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All-mountain Skiing

Fresh Powder Next to the Piste

What is it and how do you get started?

What is ‘all mountain’ skiing?

A way to experience more and a to get a nice little adventure on your ski holiday.

All mountain skiing is typically 50% offpiste and 50% skiing on the slopes, but it can naturally vary, mainly with more piste skiing, otherwise we start talking about offpiste skiing.

Your skiing will therefore be:

dynamically adjusted skiing adapted to the conditions

This means you must constantly adapt and change your skiing to adjust for the ever changing snow and terrain conditions.

This, you don’t typically learn during a ‘normal’ ski school lesson, there you will often be taught a very static way of skiing, that you will quickly grow out of. Typically you won’t either be taken out on small adventures, which helps to give your ski holiday that extra little kick.

All-mountain skiing

You can probably recognize some of these ski types:

  • Carving
  • Slalom
  • Big mountain
  • Freestyle

Happy Skiers

Stacy and Tracy sisters from the States, where on a ski trip together here in St. Anton and enjoyed a days guiding in the backcountry terrain. We had some great firn skiing, both down from Albona to Verwall and also here over on Rendl. This is beginning of March 2011.


Just to name some of the most popular types. They’re all good, to just one task, for example a carving ski is excellent to cruise down the slope cutting deep into the snow, while a big mountain ski is great in deep powder snow.

But none of these skis are good at a little of everything, therefore the ski manufactures developed all-round skis, back in the middle of 2000, the ‘all-mountain’ ski was born, to accommodate the skiers who wanted to ski a bit of everything.

You might say that an ‘all-mountain’ ski is average at:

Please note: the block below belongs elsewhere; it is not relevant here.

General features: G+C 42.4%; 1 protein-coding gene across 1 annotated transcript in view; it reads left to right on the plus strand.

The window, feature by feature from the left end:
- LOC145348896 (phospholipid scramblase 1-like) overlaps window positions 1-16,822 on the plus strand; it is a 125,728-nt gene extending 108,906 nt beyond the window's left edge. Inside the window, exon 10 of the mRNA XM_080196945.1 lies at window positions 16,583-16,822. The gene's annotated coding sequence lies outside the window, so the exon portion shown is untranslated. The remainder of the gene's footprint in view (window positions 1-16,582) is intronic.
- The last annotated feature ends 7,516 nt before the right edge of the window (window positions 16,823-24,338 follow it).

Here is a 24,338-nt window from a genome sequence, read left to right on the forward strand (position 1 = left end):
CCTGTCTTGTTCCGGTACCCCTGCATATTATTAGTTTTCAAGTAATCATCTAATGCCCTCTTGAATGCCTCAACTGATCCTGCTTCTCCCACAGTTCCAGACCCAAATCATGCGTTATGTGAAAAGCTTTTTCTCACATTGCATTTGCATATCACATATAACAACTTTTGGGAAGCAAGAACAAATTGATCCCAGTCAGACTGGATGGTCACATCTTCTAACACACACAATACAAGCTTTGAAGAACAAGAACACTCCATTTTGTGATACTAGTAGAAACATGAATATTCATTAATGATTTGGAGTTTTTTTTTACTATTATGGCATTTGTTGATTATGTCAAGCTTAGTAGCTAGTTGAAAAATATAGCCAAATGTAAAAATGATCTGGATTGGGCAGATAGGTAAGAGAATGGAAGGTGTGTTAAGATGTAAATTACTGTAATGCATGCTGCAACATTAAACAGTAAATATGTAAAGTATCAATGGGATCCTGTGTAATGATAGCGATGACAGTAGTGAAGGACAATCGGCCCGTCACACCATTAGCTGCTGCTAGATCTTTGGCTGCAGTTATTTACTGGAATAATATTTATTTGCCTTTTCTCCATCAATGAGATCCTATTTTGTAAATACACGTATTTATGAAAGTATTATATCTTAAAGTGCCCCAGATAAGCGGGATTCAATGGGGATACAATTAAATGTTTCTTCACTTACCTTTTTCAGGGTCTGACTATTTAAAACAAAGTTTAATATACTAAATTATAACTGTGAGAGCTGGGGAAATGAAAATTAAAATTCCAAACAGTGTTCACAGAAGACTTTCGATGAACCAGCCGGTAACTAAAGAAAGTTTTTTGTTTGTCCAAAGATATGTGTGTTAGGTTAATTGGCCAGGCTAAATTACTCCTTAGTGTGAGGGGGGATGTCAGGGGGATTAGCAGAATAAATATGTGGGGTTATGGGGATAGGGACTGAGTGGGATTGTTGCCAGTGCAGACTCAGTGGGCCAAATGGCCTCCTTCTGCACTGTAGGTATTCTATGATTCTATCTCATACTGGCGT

• Carving down the piste
  • Ski dynamic short turns
  • Bump skiing
  • Ski in very deep snow

but they are in the contrary quite good at:

  • Ski in chopped up snow
  • To the not super fit skier
  • Ski powder snow up to about 20-30cm
  • Handle smaller irregular bumps

Which makes it much easier for you to ski next to the slopes, where it is ungroomed.

That is why you might call it an all-round ski, but with focus on the entire mountain, not just the groomed runs.

A Typical Day Skiing

Perfect Freeride Terrain

Wide open and not too steep, this run is very popular for some fast freeride turns


As more and more skiers are becoming aware of how cool an experience it is, to ride deep powder snow and to get away from the crowded slopes, the demand for a more terrain and snow based skiing has also increased.

That means, the majority of skiers has to get used to how they as skiers constantly has to adapt their skiing after the varying conditions.

During your daily ski trip, you might experience snow and terrain conditions like these:

  • Hard blue groomed slope in the morning, for a little warm up.
  • A steep black slope to get to a certain lift.
  • First trip out in some fresh powder snow from the night’s recent snowfall – a nice and easy angel.
  • Back on the piste and now we have to navigate around and in between several skiers and there are slowly coming small bumps and a little ice.
  • Now the time has come for a wide, chopped up, but nice and long offpiste run, not far from the groomed run.
  • On the way home, we are skiing down some small bumps
  • Then we finish off on the otherwise well groomed run from this morning, which has now become a bit bumpy.

Piste or Offpiste

Look how deep the snow is, the signs are over 2m high.


As you can see, you have been through some very varied snow conditions, but with your ‘all mountain’ skis, you have not had any problems and are still feeling quite fresh here mid-afternoon.

So tomorrow you’ll be ready again, to do it all over, one more time, perhaps with a few slightly harder routes added. And the rest of the week continues this way.

Imagine if you have been through all this on a typical all-round carving ski, that we used only a few years back, you’d guaranteed to have felt much more worn out, when the time for a little après ski had come.

I personally know skiers who have experienced exactly what I have described here, and they are not necessarily super good skiers, typically with 8-12 ski days a year, but thanks to a well selected ‘all-mountain’ ski, all this can be within reach.

Aided by the right and some well-targeted ski lessons, you will also have the opportunity to experience this kind of skiing- maybe even with small adventure added somewhere along the way.

Contact Ski Adventure, to arrange time for an ‘all-mountain’ session.

In future articles, I will go more in depth with how best to get started with your all-mountain skiing.

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